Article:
In addition to the council are a growing number of global alliance members and partners, including The National Geographic Society. "It's been such an honour for us to support the work of the Royal Foundation," says Enric Sala, marine ecologist and National Geographic Society Explorer-in-Residence. "These prizes are designed to achieve big goals, to help solve some of the world's greatest environmental problems. The entire effort is infused with such optimism and innovation."  

The power of optimism

The prize comes towards the close of a year that has seen unprecedented events outside of climate concerns, but one that has continued an already alarming trajectory nonetheless. A series of recent reports made for uncomfortable headlines: populations of nearly 21,000 animal species plummeting by an average of 68 percent between 1970 and 2016. Every target missed in a global attempt to safeguard biodiversity. Greenland on track to lose more ice this century than in the last 12,000 years. 

“It’s entirely possible right now – we have the tools, technologies and resources to achieve a stable climate on a regenerated planet.”

Christiana Figueres

The impetus for change – as demonstrated by the global climate protests of 2019, such as this one in Edinburgh – is a powerful tool for positive action. But what of the ideas that will drive the results? Organisers say this is the aim of the the Earthshot Prize: to 'find and highlight the most inspiring solutions to the world’s greatest challenges.'

Photograph by Steven Scott Taylor, Alamy

But despite this seemingly relentless pessimism, there has also been encouraging and abundant evidence that when humans do get behind a problem, real results are possible. Fish populations rebuilding in areas with more sustainable fishing practises; protection extended to 7.5 percent of the oceans and 15 percent of the land so far in a drive to protect 30% of the land and sea by 2030; and the consensus amongst key players that, if these efforts hadn't been made, things would be a lot worse.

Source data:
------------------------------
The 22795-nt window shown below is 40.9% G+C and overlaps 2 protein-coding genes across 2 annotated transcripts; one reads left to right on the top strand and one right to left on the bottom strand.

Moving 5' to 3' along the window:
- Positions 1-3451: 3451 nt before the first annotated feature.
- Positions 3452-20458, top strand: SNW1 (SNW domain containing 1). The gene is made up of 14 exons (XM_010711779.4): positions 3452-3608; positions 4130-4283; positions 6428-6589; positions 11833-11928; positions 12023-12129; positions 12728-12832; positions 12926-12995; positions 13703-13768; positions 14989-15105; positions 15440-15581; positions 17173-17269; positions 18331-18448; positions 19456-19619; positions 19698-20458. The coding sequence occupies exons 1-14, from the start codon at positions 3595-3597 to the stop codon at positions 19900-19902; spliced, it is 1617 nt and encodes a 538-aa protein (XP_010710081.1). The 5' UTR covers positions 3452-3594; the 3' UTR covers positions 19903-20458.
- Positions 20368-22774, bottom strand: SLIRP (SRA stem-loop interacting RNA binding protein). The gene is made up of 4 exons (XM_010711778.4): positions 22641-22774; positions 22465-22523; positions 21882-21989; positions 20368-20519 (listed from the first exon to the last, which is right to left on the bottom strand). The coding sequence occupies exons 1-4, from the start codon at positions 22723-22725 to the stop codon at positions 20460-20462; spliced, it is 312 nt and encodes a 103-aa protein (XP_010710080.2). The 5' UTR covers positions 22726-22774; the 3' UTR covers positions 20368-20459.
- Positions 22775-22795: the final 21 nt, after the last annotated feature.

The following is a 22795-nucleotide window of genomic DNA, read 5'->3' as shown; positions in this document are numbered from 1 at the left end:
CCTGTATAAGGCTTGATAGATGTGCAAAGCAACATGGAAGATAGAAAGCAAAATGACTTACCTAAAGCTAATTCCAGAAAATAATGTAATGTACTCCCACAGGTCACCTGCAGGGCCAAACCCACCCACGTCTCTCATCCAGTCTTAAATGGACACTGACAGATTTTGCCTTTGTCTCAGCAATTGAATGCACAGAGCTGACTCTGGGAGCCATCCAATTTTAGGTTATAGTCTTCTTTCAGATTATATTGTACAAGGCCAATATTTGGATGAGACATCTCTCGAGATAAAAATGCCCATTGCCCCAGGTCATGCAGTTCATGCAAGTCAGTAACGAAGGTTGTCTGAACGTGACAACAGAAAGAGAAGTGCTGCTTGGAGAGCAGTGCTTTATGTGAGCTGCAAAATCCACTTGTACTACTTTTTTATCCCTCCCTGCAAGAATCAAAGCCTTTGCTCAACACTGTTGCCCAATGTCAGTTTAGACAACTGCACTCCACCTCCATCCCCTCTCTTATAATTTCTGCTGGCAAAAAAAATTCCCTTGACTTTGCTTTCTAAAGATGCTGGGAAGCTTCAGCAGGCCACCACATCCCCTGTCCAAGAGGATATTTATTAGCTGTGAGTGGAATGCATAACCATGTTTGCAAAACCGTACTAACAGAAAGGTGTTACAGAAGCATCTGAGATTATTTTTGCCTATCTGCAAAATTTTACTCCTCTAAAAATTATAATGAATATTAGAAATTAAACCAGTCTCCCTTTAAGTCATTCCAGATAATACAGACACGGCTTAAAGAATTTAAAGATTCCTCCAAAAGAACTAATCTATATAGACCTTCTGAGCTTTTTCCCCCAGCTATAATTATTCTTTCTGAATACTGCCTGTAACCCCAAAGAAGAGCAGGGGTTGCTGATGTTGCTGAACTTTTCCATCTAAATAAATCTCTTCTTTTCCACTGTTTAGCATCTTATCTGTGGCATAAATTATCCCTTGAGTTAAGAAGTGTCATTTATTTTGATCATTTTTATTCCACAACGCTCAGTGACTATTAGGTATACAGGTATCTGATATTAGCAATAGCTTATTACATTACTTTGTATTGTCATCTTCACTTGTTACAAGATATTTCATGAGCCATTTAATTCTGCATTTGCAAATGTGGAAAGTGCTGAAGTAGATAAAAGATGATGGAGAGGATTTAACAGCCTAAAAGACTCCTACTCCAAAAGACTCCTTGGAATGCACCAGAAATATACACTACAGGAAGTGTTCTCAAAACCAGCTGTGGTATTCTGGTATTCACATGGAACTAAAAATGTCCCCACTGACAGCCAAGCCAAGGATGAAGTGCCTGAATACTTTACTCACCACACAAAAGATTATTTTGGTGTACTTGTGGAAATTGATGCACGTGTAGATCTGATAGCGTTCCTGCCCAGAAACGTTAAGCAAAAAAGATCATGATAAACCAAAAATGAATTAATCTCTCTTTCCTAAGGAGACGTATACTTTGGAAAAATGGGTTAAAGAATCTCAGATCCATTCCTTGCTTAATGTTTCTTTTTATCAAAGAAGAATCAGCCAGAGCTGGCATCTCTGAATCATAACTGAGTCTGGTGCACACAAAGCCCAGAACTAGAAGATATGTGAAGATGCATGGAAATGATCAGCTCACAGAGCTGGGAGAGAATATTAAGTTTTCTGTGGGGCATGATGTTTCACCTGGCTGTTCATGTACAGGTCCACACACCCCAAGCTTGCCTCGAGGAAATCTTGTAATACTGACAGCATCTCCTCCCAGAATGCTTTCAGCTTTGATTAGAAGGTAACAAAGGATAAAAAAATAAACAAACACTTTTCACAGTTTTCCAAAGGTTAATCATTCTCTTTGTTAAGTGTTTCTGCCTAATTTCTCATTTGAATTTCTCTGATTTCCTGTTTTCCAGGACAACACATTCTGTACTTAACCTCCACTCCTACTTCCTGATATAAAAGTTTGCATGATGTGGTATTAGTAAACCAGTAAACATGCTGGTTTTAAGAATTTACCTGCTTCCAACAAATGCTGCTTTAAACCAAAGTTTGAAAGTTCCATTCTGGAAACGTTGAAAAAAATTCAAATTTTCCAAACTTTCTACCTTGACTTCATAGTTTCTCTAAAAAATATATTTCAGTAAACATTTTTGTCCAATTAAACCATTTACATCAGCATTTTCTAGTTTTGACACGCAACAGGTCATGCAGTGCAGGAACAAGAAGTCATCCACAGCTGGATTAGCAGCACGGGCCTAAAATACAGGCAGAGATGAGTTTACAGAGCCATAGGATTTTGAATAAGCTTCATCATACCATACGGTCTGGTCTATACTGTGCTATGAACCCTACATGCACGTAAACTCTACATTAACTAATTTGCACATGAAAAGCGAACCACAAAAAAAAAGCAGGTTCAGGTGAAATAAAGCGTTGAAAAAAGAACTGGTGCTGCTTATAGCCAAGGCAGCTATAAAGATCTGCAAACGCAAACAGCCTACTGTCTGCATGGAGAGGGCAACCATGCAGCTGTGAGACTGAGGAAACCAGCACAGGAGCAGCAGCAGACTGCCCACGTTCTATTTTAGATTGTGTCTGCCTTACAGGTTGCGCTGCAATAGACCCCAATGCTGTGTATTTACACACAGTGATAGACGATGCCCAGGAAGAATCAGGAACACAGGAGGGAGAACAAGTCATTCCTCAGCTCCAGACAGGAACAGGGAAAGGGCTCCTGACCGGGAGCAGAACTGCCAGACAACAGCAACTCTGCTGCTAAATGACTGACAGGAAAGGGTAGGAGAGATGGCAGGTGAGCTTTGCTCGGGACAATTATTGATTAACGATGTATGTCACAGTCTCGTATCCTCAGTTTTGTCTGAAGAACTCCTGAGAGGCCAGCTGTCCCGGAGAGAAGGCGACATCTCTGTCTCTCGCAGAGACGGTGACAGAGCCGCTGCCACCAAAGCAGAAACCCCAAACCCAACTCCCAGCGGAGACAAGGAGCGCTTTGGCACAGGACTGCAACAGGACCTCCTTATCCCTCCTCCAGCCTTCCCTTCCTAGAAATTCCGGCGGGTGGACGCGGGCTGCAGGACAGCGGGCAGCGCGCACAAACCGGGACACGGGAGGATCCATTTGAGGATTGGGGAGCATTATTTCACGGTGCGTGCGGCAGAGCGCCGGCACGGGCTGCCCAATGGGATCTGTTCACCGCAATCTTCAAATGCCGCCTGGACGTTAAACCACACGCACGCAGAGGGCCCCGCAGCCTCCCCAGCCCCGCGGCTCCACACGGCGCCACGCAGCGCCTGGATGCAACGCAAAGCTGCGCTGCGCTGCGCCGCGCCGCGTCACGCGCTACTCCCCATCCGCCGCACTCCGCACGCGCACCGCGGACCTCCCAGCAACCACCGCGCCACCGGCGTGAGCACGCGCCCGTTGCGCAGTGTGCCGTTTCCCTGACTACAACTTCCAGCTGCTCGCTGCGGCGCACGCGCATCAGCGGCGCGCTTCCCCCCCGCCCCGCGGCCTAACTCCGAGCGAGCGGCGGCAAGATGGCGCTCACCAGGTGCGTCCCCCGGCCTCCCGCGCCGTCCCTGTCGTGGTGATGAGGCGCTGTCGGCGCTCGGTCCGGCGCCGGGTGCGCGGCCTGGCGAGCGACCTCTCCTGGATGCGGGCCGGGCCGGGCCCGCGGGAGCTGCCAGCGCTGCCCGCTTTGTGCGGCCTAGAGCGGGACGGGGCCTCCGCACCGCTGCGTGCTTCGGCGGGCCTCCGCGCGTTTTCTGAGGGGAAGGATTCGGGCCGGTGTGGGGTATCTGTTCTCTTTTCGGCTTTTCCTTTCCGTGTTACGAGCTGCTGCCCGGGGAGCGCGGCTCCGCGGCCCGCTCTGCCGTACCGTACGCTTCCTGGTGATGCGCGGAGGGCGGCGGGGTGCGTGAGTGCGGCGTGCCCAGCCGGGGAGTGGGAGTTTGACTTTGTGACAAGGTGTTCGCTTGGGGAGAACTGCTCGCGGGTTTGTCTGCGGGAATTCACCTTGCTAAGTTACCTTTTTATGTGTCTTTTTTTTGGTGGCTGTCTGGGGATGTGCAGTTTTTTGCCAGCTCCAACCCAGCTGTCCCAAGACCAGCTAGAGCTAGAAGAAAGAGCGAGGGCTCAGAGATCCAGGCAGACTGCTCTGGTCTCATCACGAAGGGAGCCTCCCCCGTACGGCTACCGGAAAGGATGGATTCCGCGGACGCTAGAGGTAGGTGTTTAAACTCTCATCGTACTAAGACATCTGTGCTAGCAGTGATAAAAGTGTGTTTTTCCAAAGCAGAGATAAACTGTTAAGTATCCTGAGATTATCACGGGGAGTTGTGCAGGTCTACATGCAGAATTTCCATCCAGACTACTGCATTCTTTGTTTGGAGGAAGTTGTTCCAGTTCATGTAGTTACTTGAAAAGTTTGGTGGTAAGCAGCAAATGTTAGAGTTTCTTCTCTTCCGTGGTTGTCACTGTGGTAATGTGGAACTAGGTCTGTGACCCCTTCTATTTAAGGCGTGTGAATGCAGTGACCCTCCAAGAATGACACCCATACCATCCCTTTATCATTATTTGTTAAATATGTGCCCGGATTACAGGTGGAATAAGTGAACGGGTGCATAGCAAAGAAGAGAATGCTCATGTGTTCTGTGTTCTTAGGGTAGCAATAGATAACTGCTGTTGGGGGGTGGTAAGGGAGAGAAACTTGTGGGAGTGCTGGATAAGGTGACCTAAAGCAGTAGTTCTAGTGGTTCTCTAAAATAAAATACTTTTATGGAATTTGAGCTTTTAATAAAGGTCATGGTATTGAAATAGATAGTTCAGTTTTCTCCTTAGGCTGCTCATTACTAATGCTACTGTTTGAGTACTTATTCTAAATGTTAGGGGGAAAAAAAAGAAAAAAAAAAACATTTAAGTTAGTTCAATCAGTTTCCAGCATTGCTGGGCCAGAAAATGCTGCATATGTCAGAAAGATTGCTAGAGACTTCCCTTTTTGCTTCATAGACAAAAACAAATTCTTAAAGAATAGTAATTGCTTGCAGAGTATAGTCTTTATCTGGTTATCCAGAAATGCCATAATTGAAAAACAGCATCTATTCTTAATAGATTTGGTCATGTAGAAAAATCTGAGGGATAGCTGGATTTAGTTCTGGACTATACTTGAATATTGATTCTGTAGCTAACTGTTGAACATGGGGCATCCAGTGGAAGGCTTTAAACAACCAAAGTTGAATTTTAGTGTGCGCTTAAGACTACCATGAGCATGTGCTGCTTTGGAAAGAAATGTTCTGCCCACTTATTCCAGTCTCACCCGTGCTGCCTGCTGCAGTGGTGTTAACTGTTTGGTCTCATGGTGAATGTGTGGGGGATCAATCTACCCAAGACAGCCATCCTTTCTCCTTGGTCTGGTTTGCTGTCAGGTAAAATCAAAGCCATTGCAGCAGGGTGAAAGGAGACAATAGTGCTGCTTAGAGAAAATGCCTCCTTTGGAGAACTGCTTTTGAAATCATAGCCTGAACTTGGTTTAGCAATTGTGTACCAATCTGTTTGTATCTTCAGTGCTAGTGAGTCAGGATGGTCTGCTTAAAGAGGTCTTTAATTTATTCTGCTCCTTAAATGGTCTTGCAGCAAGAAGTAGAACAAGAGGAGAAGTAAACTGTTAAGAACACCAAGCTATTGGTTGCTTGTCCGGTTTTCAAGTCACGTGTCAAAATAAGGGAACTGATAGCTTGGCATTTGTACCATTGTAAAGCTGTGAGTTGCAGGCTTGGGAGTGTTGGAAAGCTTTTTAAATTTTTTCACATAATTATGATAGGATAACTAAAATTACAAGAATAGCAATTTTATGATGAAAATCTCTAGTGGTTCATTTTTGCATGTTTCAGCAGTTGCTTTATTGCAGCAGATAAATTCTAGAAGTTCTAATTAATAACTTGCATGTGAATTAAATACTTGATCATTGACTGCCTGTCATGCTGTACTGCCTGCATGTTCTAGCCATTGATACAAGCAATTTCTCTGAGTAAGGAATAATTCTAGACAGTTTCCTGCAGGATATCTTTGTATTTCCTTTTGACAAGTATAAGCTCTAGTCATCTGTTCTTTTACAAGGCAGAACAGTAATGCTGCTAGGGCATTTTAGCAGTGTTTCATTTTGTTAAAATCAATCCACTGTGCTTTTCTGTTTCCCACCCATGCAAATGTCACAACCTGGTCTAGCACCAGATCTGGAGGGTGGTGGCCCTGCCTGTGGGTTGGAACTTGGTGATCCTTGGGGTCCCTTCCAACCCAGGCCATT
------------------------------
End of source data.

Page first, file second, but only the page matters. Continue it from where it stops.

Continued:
"Tackling climate change is not some far off challenge," says Earthshot Prize Council member Christiana Figueres, whose work at the UN culminated in the landmark Paris Agreement. "It’s entirely possible right now – we have the tools, technologies and resources to achieve a stable climate on a regenerated planet." 

"We have to have the confidence to make this change," says Yao Ming, another council member and former basketball player - whose philanthropy led to a foundation in his name.  "Regardless of the impact our actions have had upon the natural world, I believe that with enough desire and optimism, we can reverse this and repair our planet.”

Video: Introducing the Earthshot Prize

Where the money will go

Nominations open on November 1st, and the winners will awarded after a 5-stage assessment process. Chosen on the basis of their evidence-based solutions to one of the five goals, the winners will receive, according to Earthshot, 'a global platform and prestigious profile,' with the 'ambition that their solutions lead to mass adoption, replication and scaling.' The cash will support environmental and conservation projects in consultation with the winners.

With such a backing for any potential innovation, the initiative is sure to attract attention. According to Prince William, who launched the prize with the film below, "The next ten years are a critical decade for change. Time is of the essence, which is why we believe that this very ambitious global prize is the only way forward.”

Video: Watch Prince William in conversation with David Attenborough and the Earthshot Prize Council.

The Earthshot Prize: David Attenborough and Prince William in conversation